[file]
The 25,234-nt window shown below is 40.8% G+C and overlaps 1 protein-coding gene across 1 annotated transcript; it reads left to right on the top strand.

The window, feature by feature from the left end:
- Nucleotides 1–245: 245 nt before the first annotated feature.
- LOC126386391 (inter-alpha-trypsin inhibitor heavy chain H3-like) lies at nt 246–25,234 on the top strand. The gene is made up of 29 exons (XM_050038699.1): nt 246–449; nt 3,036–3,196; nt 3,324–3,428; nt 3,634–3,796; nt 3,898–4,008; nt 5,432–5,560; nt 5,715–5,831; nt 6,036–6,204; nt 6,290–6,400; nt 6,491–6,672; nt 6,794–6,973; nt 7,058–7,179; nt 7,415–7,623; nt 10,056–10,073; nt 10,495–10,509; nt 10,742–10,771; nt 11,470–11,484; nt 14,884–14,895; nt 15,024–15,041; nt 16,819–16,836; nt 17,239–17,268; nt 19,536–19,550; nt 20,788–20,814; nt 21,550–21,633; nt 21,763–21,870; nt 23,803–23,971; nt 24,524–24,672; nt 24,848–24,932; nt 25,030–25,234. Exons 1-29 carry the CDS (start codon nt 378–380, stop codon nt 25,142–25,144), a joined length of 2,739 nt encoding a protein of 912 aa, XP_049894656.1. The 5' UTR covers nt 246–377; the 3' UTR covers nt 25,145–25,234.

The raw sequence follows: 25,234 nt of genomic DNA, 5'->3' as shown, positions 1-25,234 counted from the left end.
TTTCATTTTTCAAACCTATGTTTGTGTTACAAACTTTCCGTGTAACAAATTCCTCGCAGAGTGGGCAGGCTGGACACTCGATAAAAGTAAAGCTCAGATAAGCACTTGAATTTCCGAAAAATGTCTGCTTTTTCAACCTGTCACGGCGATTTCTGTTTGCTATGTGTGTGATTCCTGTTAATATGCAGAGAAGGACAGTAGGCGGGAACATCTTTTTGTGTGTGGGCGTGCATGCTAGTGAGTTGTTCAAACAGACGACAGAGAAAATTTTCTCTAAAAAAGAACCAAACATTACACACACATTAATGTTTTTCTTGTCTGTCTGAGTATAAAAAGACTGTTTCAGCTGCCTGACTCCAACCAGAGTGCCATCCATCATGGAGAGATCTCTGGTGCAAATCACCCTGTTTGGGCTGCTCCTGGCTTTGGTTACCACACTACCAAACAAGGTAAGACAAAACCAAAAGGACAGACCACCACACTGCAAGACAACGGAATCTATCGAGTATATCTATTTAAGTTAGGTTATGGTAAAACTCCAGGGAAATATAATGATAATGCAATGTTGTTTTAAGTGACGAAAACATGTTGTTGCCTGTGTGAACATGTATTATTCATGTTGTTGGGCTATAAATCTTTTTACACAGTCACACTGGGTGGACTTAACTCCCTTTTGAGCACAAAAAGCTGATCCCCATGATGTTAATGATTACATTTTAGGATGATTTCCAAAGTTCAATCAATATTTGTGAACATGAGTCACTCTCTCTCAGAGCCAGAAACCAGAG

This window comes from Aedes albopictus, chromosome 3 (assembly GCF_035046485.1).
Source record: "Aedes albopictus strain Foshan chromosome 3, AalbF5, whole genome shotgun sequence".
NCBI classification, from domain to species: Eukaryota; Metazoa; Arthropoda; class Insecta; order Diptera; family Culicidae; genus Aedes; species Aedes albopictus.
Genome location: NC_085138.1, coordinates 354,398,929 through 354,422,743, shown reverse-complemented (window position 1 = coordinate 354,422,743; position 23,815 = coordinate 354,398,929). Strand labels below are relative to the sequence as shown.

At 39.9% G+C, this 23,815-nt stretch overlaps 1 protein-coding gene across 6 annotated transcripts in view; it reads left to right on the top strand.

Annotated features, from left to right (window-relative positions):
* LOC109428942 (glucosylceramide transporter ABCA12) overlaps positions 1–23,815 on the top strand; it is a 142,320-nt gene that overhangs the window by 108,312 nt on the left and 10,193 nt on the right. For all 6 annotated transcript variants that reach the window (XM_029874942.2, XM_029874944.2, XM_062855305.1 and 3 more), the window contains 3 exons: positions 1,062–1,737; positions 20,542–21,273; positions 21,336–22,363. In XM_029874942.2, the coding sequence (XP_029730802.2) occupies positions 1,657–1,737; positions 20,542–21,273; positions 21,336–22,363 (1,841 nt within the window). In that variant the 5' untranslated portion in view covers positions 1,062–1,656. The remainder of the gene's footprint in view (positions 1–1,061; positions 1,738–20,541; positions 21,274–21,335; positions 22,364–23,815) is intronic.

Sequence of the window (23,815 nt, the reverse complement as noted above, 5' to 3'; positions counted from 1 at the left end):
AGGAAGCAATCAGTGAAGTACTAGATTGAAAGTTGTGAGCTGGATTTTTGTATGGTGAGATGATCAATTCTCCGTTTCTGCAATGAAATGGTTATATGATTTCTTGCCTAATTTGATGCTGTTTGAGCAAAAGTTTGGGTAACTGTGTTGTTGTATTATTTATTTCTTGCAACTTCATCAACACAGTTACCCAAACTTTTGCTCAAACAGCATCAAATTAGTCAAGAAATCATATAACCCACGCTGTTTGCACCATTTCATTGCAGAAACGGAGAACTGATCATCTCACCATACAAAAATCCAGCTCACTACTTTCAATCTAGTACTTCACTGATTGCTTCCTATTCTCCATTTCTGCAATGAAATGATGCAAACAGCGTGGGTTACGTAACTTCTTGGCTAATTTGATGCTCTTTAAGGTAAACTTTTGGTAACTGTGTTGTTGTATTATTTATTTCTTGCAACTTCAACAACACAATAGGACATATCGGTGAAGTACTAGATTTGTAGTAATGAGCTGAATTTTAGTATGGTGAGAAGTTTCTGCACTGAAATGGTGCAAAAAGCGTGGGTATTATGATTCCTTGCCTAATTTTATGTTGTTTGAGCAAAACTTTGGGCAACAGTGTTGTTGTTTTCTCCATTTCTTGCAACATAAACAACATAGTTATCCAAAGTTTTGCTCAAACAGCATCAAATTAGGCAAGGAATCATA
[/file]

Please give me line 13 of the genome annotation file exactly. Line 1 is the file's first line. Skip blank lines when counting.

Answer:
* LOC109428942 (glucosylceramide transporter ABCA12) overlaps positions 1–23,815 on the top strand; it is a 142,320-nt gene that overhangs the window by 108,312 nt on the left and 10,193 nt on the right. For all 6 annotated transcript variants that reach the window (XM_029874942.2, XM_029874944.2, XM_062855305.1 and 3 more), the window contains 3 exons: positions 1,062–1,737; positions 20,542–21,273; positions 21,336–22,363. In XM_029874942.2, the coding sequence (XP_029730802.2) occupies positions 1,657–1,737; positions 20,542–21,273; positions 21,336–22,363 (1,841 nt within the window). In that variant the 5' untranslated portion in view covers positions 1,062–1,656. The remainder of the gene's footprint in view (positions 1–1,061; positions 1,738–20,541; positions 21,274–21,335; positions 22,364–23,815) is intronic.